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Thu, Dec. 05

Column: NFL and female coaches

The NFL season kicked off in the usual fashion, a number of close games, a few upsets, a touch of controversy, and a New England Patriots win, even without future Hall of Fame quarterback Tom Brady. Tom Terrific was home with his supermodel wife, Gisele serving his Deflategate suspension. And in addition to a new Patriots quarterback, there were some other new faces along the sidelines and in the league office.

At the end of last season, the Buffalo Bills hired the NFL’s first fulltime female coach, Kathryn Smith. Smith had worked for Bills’ coach Rex Ryan for seven years, first with the Jets and for the past two seasons in Buffalo, although not as a fulltime coach. At the end of the 2015 season, Ryan offered her the position of Quality Control-Special Teams.

Smith isn’t the first female to coach in the NFL. Jen Welter, a former professional and semi-professional women’s league player, was a preseason coach for the Cardinals last year. But Smith is the first full time coach during the NFL’s regular season.

The NFL isn’t devoid of females, despite being perceived as a bastion of masculinity. Approximately thirty percent of the League’s front office employees are women, most of them in administration, athletic training, marketing and public relations. Higher up on the ladder is Buffalo’s co-owner Kim Pegula, who along with her husband, Terry, purchased the team two years ago from the estate of original owner Ralph Wilson.

Unlike Welter, Smith hadn’t played football when she began working with Ryan at age 23. What she had going for her was a passion for sports – she was a three-sport athlete in high school, has a college degree in sport management, and began her career as an NFL game day intern. In addition to passion, Smith has an unmatched work ethic, necessary traits at the professional level where the sport is all consuming - 24-7 during the season with little to no respite in the offseason.

Ryan and her fellow coaches have lauded Smith’s performance to date, despite the team’s 0-2 start that led to the firing of offensive coordinator Greg Roman. In a results oriented profession, coaches are evaluated on the team’s performance and with Ryan himself on the hot seat, Smith may set another first: The first female coach to be fired in the NFL.

Smith isn’t likely to be the last female coach in the NFL. Two months ago the League hired Sam Rapoport to fill the newly created position of Director of Football Development. Rapoport’s charge is to address the lack of women in coaching and scouting. She began by calling GMs and owners to set up a committee on gender inclusion. With the help of the committee, Rapoport, who played tackle football, will attempt to identify women like herself and Smith who are knowledgeable about the game. One of her goals is to create social networks for coaching candidates that hopefully will lead to employment.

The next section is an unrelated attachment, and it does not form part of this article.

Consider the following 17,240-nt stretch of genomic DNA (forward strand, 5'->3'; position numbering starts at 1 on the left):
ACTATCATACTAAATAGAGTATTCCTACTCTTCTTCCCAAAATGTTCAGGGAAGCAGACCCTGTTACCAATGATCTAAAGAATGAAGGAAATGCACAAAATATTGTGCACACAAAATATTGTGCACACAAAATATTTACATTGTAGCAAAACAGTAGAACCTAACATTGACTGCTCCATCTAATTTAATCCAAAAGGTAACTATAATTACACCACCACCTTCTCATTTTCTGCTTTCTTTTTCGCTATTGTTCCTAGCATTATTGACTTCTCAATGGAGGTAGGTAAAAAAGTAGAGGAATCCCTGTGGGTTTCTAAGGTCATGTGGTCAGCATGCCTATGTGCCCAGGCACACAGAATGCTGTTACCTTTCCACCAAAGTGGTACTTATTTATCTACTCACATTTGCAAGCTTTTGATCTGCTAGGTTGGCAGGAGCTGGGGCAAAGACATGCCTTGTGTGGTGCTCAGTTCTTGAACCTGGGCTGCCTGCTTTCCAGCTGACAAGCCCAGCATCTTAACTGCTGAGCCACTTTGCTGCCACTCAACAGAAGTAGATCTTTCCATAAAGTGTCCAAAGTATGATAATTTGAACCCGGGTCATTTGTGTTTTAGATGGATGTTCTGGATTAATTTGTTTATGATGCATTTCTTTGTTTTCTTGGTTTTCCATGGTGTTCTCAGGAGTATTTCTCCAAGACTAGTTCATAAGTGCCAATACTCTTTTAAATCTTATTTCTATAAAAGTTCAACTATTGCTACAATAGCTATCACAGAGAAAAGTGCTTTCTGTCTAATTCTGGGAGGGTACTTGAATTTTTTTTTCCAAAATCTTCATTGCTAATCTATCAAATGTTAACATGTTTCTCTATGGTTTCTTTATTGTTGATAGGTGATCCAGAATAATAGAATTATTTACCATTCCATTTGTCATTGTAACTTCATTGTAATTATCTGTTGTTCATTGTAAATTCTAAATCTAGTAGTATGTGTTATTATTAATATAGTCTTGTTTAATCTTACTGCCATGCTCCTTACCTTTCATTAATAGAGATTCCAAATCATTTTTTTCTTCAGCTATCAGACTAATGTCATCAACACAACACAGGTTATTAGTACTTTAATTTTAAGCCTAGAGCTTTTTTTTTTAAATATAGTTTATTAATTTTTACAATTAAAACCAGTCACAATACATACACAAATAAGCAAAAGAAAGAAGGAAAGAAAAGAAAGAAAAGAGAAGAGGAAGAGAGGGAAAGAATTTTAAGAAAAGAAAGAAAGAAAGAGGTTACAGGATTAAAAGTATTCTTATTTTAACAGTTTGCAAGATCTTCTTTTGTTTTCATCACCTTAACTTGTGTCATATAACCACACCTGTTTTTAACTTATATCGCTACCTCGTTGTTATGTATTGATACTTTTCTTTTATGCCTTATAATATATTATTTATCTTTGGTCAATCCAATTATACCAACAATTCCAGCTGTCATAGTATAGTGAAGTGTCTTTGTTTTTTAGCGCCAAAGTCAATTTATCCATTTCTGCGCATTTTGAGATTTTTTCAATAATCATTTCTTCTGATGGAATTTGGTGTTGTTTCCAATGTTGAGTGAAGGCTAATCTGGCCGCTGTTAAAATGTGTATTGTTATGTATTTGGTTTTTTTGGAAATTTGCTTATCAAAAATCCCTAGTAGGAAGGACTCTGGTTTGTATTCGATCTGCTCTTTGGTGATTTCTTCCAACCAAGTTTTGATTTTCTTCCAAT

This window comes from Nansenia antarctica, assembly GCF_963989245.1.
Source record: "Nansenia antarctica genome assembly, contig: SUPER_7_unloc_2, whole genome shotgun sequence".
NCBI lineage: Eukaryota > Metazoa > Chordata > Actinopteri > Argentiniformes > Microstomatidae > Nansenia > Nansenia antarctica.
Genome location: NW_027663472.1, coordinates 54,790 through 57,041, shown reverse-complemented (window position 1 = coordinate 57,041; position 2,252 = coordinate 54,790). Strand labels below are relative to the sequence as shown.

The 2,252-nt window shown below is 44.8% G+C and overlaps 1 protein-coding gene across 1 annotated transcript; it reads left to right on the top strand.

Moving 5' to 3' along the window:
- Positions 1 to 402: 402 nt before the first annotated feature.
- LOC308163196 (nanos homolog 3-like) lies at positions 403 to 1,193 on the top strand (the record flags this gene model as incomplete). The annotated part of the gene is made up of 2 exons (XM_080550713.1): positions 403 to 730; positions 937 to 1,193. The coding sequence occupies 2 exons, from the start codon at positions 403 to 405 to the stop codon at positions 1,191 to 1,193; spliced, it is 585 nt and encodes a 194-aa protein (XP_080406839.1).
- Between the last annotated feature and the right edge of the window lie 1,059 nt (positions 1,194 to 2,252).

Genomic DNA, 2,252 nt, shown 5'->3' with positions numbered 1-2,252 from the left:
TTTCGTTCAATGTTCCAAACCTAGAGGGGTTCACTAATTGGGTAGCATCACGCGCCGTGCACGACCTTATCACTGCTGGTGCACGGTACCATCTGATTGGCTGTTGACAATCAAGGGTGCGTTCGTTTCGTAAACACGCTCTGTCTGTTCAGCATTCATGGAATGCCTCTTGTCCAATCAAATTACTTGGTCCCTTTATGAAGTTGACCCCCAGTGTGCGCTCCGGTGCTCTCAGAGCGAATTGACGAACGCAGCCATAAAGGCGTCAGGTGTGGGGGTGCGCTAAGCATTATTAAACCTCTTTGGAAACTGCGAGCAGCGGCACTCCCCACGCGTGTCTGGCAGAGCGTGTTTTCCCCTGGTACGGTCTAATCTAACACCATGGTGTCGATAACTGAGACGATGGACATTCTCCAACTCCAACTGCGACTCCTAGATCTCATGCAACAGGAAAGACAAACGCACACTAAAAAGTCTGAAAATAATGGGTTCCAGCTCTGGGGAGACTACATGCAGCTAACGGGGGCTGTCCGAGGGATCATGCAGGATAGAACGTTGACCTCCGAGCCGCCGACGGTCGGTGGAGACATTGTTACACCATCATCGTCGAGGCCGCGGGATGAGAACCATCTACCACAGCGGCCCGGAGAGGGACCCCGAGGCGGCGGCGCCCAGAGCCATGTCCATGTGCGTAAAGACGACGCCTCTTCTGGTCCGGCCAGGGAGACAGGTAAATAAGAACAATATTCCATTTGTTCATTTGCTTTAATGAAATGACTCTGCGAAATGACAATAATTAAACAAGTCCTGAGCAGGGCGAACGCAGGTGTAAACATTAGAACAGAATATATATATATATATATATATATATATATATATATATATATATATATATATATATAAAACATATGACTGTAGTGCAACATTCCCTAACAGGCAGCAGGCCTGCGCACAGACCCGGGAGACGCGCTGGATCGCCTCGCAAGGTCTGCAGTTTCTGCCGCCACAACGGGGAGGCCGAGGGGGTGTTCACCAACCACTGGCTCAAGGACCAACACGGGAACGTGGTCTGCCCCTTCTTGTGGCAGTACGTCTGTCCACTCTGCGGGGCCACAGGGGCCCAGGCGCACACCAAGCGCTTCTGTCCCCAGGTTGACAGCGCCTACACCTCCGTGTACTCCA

The NFL is the third Major League team sport in the past two years to hire a woman coach. Last month the Phoenix Coyotes hired what is believed to be the first female fulltime coach in NHL history. Dawn Braid, who will serve as skating coach for the team, has a long history with the NHL, having served as a skating consultant for several teams, including the Toronto Maple Leafs, Anaheim Ducks, Buffalo Sabres, Calgary Flames and last season for the Coyotes.

The NBA is the only league that has hired two female assistant coaches. Becky Hammon, a standout WNBA player, was hired as a coach for the San Antonio Spurs two years ago and Nancy Lieberman, who was a successful player and coach in the WNBA, began coaching with the Sacramento Kings last year.

MLB is the only Major League that has yet to hire a female coach, although last year, the Oakland A’s hired Justine Siegal as a guest coach in the Instructional League, a month-long, post-season training program.

Are female coaches in Major League sports a fad or a trend? As slow as progress is likely to be, as long as the women are competent and can gain the confidence of the players, here’s betting on the latter.

The author is a former attorney, CPA, Minor League Baseball team owner and current investor in MiLB teams. He is a Professor in and Chair of the Sport Management Department at SUNY Cortland and maintains the blog: The opinions contained in this column are the author’s. Jordan can be reached at

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